Great question Rudi! A good operator is taking some sort of action every 30-60 seconds for 4 hours to smokelessly destroy 20 to 30kg of waste. It's an extremely demanding task which requires intense focus -- so less time talking and more time doing. A focused operator will consume less biomass and pollute less when burning waste. Here's how it integrates: Training on Day 1 verbally introduces operating techniques and has them played out as drills. Allows for higher speed operation than the real thing, and thus more mistakes can be made and learned from. It also allows the instructor to demonstrate and test operators methodically for both classic operating scenarios and unusual ones. Instruction Day 2 is verbally guided and practical. The muscle memory and basic concept from Day 1 get put to work under the pressure of keeping the incinerator running cleanly. Operators are highly alert and absorbing lots of information about the details of each operation, and the reasons for doing what when. The instructor is essentially running the incinerator though their hands initially, and then as operators master the basic patterns, verbal guidance shifts to problem solving. Coaching on Day 3 is signal assisted and practical. Hand signals are introduced as part of the review of the previous day. The incinerator is started up, but this time, no operating instructions are given verbally -- only with hand signals. Operators quickly pick up the pace and build confidence. Here are some benefits to using hand signals for the final day: • Discretize the operations and provide an easy to remember intuitive standard terminology. One hand signal for 2-10 words. • Puts instruction on it's own channel so it doesn't get droned out by other ambient conversations in between trainees and observers. • Operators need to be able to ignore distraction and stay focused on the task, even while people are talking to them. • Facilitates a transition from verbal to visual cues, since ultimately operators will be watching the system • Operators can listen to the fire -- a bit like listening to an engine when driving instead of watching the RPM gauge on a car. • Provides a medium in which the operator is still being guided, but not as strongly as with words. Operator is in control, hand signals prompt him for action when missed. • Gives the instructor a chance to observe and evaluate performance on day 3. If after the first couple of hours, operators need almost no prompting, they can be certified. • Can be easily picked up by in-country instructors, and stands less of a chance of deteriorating over time than verbal instructions. • Bypasses language barriers. Operators are typically not literate and are often unaccustomed to hearing/interpreting western English/French. Reaction time is critical to keeping the incinerator operating in bounds. • Operators are already struggling to read the analog temperature gauge (digital is worse), decide whether it's going up or down, and preparing to take the next step. Hand signals are less interruptive to their thought process than words. • Allows other trainees to demonstrate their operating knowledge with instructional hand signals while the system is running, even if they aren't manning the incinerator. The alternative of 5-10 people telling the operator what to do next makes for unintelligible chaos. • Avoids use of negatives (No, don't, not, stop etc) or critique when teaching on the final day of training, leaving the operator with a feeling of success, pride and competence after the training. • Keeps the mood light and fun, which in turn imprints trainees with a positive association of the experience with the task that they need to perform. • Instructor can multitask - coach operators with hands and have discussions with health workers at the same time. • Is extremely effective in rapidly getting operators up the learning curve and performing professionally. http://www.technet21.org/components/com_agora/img/members/1/mini_102-0361-2.jpghttp://www.technet21.org/components/com_agora/img/members/1/mini_102-0362.jpghttp://www.technet21.org/components/com_agora/img/members/1/mini_102-0363.jpghttp://www.technet21.org/components/com_agora/img/members/1/mini_102-0364.jpghttp://www.technet21.org/components/com_agora/img/members/1/mini_102-0365.jpghttp://www.technet21.org/components/com_agora/img/members/1/mini_102-0366.jpg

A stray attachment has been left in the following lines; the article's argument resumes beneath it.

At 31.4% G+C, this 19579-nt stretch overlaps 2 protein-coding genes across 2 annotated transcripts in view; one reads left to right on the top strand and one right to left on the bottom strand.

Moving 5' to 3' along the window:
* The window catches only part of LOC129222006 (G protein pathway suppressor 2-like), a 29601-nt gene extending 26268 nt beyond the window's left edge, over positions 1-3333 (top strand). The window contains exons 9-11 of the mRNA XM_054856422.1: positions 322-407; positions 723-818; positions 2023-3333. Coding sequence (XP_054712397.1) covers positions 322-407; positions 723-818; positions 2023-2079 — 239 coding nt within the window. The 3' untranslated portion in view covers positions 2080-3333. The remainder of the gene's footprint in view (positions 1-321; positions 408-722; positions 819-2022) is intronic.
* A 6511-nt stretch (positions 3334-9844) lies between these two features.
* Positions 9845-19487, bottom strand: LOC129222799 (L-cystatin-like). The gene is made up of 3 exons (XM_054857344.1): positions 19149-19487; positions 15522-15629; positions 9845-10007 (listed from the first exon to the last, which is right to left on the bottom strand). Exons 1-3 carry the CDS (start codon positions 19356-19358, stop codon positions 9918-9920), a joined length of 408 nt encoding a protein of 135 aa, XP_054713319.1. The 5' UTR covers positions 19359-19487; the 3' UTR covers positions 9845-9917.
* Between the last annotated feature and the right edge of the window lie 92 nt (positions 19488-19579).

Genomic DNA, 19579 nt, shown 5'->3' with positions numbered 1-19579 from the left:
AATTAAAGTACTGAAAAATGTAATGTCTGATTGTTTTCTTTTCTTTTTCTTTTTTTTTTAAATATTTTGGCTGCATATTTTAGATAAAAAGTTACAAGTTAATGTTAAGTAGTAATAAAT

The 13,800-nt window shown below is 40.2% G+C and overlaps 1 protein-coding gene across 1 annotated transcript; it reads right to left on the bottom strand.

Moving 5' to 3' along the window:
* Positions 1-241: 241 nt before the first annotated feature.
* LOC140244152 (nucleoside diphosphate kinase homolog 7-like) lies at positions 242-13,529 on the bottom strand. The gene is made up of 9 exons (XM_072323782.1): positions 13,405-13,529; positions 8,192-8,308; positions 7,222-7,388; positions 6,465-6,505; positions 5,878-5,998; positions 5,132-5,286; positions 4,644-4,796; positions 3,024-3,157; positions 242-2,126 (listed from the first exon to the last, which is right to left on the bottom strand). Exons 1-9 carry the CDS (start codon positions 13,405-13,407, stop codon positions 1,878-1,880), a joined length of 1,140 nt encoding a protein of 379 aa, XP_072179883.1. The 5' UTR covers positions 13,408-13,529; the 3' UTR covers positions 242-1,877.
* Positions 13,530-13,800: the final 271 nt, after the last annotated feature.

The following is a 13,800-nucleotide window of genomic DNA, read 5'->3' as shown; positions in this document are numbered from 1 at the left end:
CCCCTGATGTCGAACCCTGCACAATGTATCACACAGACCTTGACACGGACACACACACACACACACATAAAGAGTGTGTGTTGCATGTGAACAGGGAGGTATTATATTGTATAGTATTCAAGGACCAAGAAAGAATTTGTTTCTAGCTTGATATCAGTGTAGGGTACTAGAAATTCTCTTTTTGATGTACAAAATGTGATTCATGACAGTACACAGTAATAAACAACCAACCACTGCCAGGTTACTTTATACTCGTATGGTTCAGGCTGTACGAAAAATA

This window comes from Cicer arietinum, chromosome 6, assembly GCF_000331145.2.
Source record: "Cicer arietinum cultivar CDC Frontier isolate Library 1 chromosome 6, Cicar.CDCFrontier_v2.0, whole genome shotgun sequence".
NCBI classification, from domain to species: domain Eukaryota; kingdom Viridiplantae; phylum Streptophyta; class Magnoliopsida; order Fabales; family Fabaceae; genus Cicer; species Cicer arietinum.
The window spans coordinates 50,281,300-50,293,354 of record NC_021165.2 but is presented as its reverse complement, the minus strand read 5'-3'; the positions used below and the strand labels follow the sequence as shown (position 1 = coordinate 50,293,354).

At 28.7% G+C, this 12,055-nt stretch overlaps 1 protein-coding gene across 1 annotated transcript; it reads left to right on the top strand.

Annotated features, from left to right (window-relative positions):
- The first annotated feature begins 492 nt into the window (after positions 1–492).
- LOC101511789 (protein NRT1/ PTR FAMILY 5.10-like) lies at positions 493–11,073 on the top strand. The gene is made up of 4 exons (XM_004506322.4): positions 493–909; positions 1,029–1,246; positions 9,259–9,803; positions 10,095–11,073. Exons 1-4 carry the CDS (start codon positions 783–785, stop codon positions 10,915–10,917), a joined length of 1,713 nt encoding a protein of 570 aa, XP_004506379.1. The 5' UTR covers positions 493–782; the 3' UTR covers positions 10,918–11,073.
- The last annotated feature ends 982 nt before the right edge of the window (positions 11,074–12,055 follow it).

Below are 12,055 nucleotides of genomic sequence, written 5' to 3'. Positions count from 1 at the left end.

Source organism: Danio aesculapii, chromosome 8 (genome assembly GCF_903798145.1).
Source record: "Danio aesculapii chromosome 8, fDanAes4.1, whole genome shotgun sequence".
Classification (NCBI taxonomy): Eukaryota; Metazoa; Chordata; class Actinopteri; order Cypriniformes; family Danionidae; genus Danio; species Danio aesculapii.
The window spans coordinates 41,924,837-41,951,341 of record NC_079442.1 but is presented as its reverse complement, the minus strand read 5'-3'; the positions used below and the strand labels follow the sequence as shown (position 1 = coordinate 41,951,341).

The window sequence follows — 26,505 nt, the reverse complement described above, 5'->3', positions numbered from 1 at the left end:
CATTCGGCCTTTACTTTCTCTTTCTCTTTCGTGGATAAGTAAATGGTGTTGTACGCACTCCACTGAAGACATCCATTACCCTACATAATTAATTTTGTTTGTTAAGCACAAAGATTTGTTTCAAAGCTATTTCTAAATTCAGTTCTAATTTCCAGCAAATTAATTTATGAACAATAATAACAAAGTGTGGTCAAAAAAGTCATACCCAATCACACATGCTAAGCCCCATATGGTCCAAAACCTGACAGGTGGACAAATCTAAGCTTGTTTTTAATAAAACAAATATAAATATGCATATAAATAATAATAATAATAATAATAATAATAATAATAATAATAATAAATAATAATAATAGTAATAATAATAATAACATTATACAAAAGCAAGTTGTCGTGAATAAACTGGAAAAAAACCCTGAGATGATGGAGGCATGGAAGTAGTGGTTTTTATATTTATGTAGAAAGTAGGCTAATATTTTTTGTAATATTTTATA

1. more than a month ago
  2. Programme management
  3. # 1
Rudi Eggers Accepted Answer
Tory - interesting concept. But I'm not sure why one would need hand signals, if verbal communication is possible. Why not just say "Check temperature!" instead of giving a hand signal. I can see the benefit in a very noisy environment (such as a plane for skydiving) or a very silent environment where you would want to remain undetected (such as military hand signals during patrols). Can you clarify?
  1. more than a month ago
  2. Programme management
  3. # 2